What happens when a Hardy Boy grows up?
Mood is everything here, and Meno (Bluebirds Used to Croon in the Choir, 2005, etc.) tunes it like a master, even though such a task initially appears impossible. Billy Argo, resident boy detective of his small New Jersey burg, seems to have inherited the aura of brains, fearlessness and rigid moral compass that always served the likes of Encyclopedia Brown in such good stead. Billy solves crimes and foils villains without breaking a sweat, aided by younger sister Caroline and heavyset friend Fenton. Their successes are trumpeted in newspaper headlines straight out of kids’ adventure books (“Boy Detective Solves Fatal Orphanage Arson”), prompting suspicions that what the author has in mind is a long and ironic riff on children’s fiction. But the book takes a dark turn as the years pass. Billy continues solving crimes and generally being a prodigy (“College Now For Boy Detective”), but Caroline slips into depression and ultimately commits suicide. Her brother winds up in an asylum as a result, not re-entering the world until he’s 30. This is the point at which Meno, a tricky postmodernist who likes to embed separate story capsules on blank pages and leave nonsense words in the margins, might be expected to throw the curtain back, showing that our hero was crazy all along, no crimes were solved and his whole life was a lie. Instead, the author gives Billy a gallery of rogues to combat and even sends him to investigate the Convocation of Evil at a local hotel (“Featured Panel: To Wear a Mask?”). Meno sets himself a complicated task, marooning his straight-arrow, pulp-fiction protagonist in a world uglier than the Bobbsey Twins ever faced but refusing to go for satire. Instead, the author takes his compulsive investigator at face value.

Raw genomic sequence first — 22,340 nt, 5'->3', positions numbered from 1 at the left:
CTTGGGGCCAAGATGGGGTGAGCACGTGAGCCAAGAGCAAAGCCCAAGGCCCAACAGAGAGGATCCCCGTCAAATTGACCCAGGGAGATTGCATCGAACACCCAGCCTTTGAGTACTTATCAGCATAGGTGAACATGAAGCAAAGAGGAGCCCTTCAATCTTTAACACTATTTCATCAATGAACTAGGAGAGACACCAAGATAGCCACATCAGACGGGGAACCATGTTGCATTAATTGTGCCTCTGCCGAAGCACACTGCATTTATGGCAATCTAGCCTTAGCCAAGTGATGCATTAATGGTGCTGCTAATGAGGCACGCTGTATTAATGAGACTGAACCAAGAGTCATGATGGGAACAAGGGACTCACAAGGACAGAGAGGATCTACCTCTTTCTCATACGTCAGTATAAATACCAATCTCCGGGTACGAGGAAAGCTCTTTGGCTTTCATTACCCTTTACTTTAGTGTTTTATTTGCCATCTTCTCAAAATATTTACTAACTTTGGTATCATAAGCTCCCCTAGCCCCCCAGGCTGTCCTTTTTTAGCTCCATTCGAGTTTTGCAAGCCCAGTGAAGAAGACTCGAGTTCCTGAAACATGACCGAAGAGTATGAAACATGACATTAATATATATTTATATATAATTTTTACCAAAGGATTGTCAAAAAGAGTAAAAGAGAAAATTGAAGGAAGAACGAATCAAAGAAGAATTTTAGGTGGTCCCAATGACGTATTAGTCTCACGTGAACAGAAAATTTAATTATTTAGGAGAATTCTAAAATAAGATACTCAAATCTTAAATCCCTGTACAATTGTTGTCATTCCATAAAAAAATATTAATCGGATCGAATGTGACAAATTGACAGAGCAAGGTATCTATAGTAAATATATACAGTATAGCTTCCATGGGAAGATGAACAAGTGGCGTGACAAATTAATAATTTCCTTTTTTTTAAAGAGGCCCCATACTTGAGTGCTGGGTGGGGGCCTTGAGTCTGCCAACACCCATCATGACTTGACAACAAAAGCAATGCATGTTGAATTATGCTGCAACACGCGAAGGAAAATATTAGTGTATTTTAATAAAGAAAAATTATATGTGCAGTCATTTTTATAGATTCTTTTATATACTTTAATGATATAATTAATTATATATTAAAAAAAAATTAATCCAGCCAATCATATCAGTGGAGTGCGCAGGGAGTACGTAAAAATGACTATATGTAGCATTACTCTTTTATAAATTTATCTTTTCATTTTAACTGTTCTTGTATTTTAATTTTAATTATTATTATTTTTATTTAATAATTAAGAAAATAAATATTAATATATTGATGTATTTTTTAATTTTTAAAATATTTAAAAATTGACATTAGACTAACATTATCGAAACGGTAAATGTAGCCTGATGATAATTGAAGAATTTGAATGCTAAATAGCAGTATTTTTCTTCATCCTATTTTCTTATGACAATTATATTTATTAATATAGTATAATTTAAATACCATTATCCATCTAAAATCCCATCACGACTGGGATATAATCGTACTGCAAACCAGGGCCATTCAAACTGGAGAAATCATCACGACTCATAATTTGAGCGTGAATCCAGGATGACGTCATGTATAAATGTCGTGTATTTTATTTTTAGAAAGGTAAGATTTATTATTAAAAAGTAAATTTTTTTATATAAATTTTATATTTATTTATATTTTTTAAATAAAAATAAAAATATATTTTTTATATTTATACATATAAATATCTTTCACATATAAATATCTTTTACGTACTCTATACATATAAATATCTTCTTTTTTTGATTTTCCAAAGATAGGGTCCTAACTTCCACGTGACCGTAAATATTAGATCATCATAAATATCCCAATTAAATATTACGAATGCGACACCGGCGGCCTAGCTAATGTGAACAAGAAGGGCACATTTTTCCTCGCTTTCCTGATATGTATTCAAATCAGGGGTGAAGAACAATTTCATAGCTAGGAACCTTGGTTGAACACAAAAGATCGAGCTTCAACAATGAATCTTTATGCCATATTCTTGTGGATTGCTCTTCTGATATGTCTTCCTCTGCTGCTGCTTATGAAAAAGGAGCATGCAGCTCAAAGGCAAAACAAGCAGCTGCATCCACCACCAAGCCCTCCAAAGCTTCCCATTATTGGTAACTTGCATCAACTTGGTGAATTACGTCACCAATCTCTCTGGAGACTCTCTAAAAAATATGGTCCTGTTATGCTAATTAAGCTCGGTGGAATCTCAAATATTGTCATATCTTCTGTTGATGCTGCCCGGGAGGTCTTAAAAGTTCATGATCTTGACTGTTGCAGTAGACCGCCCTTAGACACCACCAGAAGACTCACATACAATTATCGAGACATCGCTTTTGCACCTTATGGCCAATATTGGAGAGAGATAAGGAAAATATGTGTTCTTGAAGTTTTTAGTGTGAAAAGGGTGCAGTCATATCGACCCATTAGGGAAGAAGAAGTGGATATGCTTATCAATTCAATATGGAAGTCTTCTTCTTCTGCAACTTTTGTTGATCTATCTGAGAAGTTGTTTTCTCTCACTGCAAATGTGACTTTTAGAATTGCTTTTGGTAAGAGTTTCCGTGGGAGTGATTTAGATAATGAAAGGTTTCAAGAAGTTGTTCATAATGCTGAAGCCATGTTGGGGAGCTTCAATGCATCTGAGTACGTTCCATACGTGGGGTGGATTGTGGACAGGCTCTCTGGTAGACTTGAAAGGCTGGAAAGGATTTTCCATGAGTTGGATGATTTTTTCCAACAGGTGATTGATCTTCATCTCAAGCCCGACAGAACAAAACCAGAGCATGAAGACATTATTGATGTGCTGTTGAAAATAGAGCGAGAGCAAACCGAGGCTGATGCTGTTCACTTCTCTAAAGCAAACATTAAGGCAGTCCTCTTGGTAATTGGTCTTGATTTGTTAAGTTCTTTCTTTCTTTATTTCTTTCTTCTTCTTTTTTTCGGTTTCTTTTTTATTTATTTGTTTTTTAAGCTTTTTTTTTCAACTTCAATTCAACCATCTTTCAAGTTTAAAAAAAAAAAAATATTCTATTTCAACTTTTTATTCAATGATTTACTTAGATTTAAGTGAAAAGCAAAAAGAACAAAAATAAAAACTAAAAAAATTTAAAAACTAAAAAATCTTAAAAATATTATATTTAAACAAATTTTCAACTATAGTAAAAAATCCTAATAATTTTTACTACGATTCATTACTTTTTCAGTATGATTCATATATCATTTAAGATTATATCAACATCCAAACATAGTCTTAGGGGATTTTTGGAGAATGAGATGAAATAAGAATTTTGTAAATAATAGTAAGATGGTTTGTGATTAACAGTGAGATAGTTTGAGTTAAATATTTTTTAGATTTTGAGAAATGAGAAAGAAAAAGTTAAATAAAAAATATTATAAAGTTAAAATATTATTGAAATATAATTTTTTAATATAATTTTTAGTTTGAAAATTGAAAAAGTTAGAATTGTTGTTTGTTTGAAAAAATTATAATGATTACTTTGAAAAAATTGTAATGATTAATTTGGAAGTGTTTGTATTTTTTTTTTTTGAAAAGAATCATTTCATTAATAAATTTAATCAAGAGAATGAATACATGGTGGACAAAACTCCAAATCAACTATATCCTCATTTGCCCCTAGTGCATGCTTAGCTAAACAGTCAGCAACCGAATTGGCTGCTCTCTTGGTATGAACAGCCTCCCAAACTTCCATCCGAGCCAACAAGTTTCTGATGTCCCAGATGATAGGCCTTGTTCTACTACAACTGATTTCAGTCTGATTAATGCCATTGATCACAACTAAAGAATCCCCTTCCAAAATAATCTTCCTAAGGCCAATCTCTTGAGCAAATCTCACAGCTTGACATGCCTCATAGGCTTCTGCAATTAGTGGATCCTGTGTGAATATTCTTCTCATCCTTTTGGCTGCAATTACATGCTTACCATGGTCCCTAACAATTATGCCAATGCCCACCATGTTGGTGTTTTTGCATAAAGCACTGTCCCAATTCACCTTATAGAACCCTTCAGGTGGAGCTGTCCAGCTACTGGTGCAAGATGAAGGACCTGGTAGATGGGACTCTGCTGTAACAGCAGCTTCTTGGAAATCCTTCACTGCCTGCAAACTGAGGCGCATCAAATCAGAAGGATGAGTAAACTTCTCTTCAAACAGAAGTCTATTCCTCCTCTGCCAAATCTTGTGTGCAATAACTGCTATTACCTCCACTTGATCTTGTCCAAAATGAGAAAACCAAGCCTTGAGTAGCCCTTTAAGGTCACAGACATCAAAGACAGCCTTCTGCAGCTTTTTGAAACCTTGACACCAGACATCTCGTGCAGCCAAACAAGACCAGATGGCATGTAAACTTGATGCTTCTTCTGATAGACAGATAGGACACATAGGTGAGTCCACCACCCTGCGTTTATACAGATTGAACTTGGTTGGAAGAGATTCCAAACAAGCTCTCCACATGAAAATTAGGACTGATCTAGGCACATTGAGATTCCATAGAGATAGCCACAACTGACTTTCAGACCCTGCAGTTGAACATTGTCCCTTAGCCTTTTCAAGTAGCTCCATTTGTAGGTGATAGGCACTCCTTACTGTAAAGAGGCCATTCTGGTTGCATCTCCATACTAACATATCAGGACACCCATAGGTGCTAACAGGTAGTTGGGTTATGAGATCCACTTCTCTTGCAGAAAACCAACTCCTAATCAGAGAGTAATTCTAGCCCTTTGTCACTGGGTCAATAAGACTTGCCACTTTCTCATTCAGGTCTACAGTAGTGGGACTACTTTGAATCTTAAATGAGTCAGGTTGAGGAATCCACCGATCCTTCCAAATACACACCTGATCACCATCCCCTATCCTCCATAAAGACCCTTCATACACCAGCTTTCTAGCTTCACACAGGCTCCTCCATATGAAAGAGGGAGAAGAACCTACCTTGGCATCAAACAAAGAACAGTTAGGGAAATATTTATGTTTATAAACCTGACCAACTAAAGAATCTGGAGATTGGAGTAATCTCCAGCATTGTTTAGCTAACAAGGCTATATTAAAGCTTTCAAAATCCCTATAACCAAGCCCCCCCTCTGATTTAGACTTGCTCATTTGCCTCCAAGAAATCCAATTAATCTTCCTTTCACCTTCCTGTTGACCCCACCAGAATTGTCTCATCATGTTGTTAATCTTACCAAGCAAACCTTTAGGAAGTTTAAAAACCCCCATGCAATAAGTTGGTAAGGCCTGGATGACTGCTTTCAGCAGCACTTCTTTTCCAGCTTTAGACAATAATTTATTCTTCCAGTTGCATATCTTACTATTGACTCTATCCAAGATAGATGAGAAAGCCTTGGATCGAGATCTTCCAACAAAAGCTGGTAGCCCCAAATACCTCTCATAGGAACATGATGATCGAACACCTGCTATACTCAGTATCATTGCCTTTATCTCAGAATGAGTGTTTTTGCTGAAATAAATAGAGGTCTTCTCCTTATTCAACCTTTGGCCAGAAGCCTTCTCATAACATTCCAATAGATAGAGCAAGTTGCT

A full-tilt collision of wish-fulfillment and unrequited desires that’s thrilling, yet almost unbearably sad.